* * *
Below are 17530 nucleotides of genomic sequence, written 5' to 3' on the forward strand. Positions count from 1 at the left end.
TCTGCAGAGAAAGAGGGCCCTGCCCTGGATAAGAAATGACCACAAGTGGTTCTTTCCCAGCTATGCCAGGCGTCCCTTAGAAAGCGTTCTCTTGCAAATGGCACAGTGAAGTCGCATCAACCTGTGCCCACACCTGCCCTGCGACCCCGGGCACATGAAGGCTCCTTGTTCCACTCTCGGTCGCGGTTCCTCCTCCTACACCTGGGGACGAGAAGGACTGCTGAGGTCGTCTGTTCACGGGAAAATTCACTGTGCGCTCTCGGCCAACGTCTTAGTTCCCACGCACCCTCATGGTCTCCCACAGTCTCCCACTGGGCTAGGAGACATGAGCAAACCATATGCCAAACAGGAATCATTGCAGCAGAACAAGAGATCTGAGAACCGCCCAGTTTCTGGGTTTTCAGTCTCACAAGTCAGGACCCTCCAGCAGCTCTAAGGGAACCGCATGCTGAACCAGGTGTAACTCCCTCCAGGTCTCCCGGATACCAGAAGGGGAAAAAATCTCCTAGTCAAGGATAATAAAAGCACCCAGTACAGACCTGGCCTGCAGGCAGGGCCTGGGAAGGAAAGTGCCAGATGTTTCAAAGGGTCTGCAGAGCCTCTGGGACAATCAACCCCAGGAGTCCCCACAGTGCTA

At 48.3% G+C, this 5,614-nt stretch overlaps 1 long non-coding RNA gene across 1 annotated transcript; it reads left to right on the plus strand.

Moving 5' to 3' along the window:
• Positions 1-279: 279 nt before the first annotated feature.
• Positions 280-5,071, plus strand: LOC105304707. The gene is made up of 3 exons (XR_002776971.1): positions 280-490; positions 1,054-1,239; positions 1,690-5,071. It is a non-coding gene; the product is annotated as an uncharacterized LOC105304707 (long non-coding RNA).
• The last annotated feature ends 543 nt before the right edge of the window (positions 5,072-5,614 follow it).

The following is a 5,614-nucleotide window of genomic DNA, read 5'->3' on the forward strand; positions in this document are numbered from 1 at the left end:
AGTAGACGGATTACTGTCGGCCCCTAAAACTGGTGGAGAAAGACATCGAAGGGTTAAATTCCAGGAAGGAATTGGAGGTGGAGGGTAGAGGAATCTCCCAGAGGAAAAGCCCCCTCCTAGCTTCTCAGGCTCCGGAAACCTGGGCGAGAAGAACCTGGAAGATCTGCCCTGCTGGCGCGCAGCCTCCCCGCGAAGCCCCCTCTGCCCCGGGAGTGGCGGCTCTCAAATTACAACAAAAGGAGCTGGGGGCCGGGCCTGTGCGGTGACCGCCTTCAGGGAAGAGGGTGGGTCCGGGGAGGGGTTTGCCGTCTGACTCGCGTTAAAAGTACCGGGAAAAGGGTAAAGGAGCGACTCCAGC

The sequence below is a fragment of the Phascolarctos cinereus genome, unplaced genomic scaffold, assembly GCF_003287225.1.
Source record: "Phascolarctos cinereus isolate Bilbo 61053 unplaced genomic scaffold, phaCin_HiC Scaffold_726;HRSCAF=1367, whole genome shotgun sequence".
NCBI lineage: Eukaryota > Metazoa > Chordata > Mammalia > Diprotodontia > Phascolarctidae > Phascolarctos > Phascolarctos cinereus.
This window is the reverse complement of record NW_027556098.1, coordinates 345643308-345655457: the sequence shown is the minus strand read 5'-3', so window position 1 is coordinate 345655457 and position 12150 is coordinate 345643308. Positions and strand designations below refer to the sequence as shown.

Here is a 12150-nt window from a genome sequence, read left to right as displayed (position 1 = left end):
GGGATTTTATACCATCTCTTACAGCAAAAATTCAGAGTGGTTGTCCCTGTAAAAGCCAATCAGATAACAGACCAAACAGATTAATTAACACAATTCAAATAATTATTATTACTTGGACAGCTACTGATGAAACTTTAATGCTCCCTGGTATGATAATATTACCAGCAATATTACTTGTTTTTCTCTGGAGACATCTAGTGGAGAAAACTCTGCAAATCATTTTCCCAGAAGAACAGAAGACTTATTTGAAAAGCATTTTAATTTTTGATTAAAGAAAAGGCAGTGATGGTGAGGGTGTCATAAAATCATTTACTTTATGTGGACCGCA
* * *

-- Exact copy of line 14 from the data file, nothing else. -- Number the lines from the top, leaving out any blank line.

Here is a 12150-nt window from a genome sequence, read left to right as displayed (position 1 = left end):